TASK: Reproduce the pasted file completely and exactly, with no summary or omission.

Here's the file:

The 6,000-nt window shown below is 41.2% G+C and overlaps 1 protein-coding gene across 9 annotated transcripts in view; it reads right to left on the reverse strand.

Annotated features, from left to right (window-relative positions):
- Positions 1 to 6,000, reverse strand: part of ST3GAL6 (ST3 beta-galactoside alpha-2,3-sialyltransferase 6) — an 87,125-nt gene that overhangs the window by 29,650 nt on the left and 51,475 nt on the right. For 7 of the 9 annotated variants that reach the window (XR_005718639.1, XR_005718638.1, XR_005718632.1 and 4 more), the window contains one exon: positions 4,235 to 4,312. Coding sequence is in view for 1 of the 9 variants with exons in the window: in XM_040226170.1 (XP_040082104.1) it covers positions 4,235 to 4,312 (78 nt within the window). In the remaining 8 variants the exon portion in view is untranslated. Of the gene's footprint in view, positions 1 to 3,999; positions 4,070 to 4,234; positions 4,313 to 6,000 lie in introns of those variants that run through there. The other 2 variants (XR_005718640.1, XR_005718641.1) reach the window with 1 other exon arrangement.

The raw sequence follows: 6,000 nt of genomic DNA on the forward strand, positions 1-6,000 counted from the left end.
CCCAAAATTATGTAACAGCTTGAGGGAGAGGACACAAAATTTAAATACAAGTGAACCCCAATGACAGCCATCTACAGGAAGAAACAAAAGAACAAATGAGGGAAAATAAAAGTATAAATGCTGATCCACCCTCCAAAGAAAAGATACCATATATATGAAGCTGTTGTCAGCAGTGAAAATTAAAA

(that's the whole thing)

The 6,000-nt window shown below is 41.2% G+C and overlaps 1 protein-coding gene across 9 annotated transcripts in view; it reads right to left on the reverse strand.

Annotated features, from left to right (window-relative positions):
- Positions 1 to 6,000, reverse strand: part of ST3GAL6 (ST3 beta-galactoside alpha-2,3-sialyltransferase 6) — an 87,125-nt gene that overhangs the window by 29,650 nt on the left and 51,475 nt on the right. For 7 of the 9 annotated variants that reach the window (XR_005718639.1, XR_005718638.1, XR_005718632.1 and 4 more), the window contains one exon: positions 4,235 to 4,312. Coding sequence is in view for 1 of the 9 variants with exons in the window: in XM_040226170.1 (XP_040082104.1) it covers positions 4,235 to 4,312 (78 nt within the window). In the remaining 8 variants the exon portion in view is untranslated. Of the gene's footprint in view, positions 1 to 3,999; positions 4,070 to 4,234; positions 4,313 to 6,000 lie in introns of those variants that run through there. The other 2 variants (XR_005718640.1, XR_005718641.1) reach the window with 1 other exon arrangement.

The raw sequence follows: 6,000 nt of genomic DNA on the forward strand, positions 1-6,000 counted from the left end.
CCCAAAATTATGTAACAGCTTGAGGGAGAGGACACAAAATTTAAATACAAGTGAACCCCAATGACAGCCATCTACAGGAAGAAACAAAAGAACAAATGAGGGAAAATAAAAGTATAAATGCTGATCCACCCTCCAAAGAAAAGATACCATATATATGAAGCTGTTGTCAGCAGTGAAAATTAAAA